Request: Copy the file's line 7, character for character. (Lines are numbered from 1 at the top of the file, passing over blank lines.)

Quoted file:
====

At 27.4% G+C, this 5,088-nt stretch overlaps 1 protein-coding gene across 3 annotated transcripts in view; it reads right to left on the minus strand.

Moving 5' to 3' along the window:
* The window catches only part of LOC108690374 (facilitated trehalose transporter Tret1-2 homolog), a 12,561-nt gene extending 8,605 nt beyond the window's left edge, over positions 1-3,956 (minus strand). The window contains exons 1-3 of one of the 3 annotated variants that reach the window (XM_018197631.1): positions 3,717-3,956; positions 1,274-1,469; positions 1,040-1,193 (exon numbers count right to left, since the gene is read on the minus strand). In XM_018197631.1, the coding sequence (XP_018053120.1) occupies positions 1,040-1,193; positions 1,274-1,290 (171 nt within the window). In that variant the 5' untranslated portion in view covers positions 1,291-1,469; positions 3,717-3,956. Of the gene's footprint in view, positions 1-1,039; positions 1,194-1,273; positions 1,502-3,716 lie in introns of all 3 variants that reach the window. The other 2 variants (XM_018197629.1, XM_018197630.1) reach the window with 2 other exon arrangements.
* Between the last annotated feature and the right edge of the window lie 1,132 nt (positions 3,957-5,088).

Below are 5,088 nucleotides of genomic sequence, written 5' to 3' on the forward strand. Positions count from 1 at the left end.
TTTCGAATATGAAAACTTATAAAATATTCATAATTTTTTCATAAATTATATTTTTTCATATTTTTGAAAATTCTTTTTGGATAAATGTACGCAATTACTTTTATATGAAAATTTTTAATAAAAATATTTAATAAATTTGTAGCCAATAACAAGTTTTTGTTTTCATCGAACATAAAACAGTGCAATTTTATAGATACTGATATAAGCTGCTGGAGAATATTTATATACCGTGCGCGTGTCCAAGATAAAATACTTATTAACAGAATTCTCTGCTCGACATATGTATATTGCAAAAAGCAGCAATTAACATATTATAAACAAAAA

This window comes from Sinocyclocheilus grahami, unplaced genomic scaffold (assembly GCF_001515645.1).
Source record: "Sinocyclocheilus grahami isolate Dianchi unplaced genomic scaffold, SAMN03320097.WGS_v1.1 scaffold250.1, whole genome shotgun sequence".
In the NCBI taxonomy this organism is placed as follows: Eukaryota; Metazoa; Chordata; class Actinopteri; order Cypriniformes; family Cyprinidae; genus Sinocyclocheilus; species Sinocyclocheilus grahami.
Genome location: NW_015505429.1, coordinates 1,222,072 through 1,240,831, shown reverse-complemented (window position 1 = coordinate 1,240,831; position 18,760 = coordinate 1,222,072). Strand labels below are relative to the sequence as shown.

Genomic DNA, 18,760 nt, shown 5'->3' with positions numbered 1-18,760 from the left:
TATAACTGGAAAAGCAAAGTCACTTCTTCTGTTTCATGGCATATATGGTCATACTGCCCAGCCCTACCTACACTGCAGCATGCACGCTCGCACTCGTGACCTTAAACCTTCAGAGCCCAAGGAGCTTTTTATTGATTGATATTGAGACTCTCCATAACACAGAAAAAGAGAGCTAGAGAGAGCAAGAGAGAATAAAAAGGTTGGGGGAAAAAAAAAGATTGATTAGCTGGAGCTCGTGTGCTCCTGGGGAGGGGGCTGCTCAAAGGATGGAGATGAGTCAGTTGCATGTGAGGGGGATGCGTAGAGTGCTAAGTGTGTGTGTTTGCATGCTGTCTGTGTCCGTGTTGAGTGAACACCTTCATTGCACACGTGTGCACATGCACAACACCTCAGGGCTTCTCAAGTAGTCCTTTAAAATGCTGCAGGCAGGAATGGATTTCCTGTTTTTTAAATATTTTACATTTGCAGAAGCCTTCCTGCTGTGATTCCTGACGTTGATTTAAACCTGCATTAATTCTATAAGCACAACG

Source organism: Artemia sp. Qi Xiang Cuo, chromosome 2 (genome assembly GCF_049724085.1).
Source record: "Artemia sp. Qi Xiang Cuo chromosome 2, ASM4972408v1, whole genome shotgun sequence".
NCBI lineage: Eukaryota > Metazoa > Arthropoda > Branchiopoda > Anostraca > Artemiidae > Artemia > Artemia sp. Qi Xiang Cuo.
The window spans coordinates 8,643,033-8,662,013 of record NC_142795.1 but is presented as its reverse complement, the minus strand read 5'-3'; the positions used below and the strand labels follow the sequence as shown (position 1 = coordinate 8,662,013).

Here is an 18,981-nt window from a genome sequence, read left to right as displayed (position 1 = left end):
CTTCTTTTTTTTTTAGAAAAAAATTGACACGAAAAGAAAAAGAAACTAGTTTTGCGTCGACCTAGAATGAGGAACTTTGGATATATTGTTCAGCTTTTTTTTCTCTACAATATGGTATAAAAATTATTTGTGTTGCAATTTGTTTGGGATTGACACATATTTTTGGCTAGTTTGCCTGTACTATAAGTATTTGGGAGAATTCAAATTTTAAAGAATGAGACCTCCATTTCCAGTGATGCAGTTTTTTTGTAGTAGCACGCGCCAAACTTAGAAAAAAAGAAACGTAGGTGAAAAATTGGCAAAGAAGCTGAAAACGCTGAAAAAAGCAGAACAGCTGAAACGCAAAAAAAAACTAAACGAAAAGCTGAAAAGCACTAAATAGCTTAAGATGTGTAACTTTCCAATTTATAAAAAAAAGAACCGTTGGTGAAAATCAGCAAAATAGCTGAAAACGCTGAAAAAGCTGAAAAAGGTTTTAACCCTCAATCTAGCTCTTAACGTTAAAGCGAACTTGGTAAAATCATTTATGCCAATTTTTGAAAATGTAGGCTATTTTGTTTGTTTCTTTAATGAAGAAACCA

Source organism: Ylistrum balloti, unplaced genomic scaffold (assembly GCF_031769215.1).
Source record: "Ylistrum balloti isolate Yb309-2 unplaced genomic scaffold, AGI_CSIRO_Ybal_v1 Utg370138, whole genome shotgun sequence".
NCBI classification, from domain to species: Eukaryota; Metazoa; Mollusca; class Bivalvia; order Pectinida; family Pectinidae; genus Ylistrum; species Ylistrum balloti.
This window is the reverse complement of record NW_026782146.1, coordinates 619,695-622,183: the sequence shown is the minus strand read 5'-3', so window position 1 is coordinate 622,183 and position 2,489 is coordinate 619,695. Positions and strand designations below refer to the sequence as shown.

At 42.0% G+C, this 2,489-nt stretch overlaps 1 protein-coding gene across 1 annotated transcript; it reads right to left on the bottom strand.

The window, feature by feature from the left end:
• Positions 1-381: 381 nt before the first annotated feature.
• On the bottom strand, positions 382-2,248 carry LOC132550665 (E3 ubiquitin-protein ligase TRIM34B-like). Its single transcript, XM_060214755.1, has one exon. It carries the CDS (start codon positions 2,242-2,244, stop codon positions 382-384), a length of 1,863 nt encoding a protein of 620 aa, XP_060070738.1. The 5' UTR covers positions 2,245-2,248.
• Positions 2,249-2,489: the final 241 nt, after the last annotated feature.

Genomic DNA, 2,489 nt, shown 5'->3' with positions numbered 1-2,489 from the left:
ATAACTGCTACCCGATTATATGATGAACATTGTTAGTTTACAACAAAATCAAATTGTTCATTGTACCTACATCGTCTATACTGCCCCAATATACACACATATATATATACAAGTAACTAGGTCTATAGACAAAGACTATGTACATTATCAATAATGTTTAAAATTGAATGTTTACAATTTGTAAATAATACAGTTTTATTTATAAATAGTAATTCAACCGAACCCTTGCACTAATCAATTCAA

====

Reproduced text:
This window comes from Sinocyclocheilus grahami, unplaced genomic scaffold (assembly GCF_001515645.1).